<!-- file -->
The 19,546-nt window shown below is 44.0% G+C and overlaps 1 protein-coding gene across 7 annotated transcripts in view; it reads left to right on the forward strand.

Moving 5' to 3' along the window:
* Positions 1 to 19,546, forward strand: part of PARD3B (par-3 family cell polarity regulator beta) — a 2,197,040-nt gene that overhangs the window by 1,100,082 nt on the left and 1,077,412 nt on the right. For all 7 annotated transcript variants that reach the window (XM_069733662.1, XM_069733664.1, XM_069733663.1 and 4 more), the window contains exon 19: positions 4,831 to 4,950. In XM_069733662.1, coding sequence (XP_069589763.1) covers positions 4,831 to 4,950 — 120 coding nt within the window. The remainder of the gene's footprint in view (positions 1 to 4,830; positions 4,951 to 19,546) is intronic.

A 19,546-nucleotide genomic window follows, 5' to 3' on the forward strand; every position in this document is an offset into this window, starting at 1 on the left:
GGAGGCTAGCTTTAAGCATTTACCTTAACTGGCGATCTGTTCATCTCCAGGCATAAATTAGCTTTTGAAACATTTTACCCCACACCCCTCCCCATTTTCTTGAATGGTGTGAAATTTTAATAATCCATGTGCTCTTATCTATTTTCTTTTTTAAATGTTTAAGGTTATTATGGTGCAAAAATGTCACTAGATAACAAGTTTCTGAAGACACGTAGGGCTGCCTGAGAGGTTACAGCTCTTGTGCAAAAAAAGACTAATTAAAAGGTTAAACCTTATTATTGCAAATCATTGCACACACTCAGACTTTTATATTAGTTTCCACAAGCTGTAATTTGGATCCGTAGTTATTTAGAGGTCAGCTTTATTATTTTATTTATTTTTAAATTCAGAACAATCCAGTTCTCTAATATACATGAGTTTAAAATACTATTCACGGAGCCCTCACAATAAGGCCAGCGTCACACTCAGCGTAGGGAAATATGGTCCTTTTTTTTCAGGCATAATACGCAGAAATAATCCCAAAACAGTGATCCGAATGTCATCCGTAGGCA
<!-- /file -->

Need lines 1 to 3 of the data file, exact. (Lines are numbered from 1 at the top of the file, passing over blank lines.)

The 19,546-nt window shown below is 44.0% G+C and overlaps 1 protein-coding gene across 7 annotated transcripts in view; it reads left to right on the forward strand.

Moving 5' to 3' along the window:
* Positions 1 to 19,546, forward strand: part of PARD3B (par-3 family cell polarity regulator beta) — a 2,197,040-nt gene that overhangs the window by 1,100,082 nt on the left and 1,077,412 nt on the right. For all 7 annotated transcript variants that reach the window (XM_069733662.1, XM_069733664.1, XM_069733663.1 and 4 more), the window contains exon 19: positions 4,831 to 4,950. In XM_069733662.1, coding sequence (XP_069589763.1) covers positions 4,831 to 4,950 — 120 coding nt within the window. The remainder of the gene's footprint in view (positions 1 to 4,830; positions 4,951 to 19,546) is intronic.